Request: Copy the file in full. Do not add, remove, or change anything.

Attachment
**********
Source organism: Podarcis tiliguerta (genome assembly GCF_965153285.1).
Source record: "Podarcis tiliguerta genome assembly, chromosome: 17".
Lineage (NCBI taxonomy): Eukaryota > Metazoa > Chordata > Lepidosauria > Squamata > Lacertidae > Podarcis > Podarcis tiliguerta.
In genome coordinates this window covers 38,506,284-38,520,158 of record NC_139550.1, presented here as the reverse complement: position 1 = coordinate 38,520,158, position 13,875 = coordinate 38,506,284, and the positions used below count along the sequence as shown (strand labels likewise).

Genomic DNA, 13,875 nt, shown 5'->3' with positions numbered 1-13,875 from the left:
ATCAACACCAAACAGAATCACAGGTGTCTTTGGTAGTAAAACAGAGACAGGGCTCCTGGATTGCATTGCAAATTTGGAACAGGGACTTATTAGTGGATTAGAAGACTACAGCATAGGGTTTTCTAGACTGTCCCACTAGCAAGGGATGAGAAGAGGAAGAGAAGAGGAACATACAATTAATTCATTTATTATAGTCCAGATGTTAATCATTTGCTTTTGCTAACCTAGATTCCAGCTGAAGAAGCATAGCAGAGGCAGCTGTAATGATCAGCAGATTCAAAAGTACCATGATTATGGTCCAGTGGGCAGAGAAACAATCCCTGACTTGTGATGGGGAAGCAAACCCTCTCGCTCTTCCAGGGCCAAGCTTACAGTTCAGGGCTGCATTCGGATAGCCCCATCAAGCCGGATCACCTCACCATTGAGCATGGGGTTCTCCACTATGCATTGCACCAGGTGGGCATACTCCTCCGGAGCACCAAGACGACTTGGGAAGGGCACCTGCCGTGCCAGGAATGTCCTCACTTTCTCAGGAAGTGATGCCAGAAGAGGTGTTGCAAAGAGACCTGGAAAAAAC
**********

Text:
Source organism: Podarcis tiliguerta (genome assembly GCF_965153285.1).
Source record: "Podarcis tiliguerta genome assembly, chromosome: 17".
Lineage (NCBI taxonomy): Eukaryota > Metazoa > Chordata > Lepidosauria > Squamata > Lacertidae > Podarcis > Podarcis tiliguerta.
In genome coordinates this window covers 38,506,284-38,520,158 of record NC_139550.1, presented here as the reverse complement: position 1 = coordinate 38,520,158, position 13,875 = coordinate 38,506,284, and the positions used below count along the sequence as shown (strand labels likewise).

Genomic DNA, 13,875 nt, shown 5'->3' with positions numbered 1-13,875 from the left:
ATCAACACCAAACAGAATCACAGGTGTCTTTGGTAGTAAAACAGAGACAGGGCTCCTGGATTGCATTGCAAATTTGGAACAGGGACTTATTAGTGGATTAGAAGACTACAGCATAGGGTTTTCTAGACTGTCCCACTAGCAAGGGATGAGAAGAGGAAGAGAAGAGGAACATACAATTAATTCATTTATTATAGTCCAGATGTTAATCATTTGCTTTTGCTAACCTAGATTCCAGCTGAAGAAGCATAGCAGAGGCAGCTGTAATGATCAGCAGATTCAAAAGTACCATGATTATGGTCCAGTGGGCAGAGAAACAATCCCTGACTTGTGATGGGGAAGCAAACCCTCTCGCTCTTCCAGGGCCAAGCTTACAGTTCAGGGCTGCATTCGGATAGCCCCATCAAGCCGGATCACCTCACCATTGAGCATGGGGTTCTCCACTATGCATTGCACCAGGTGGGCATACTCCTCCGGAGCACCAAGACGACTTGGGAAGGGCACCTGCCGTGCCAGGAATGTCCTCACTTTCTCAGGAAGTGATGCCAGAAGAGGTGTTGCAAAGAGACCTGGAAAAAAC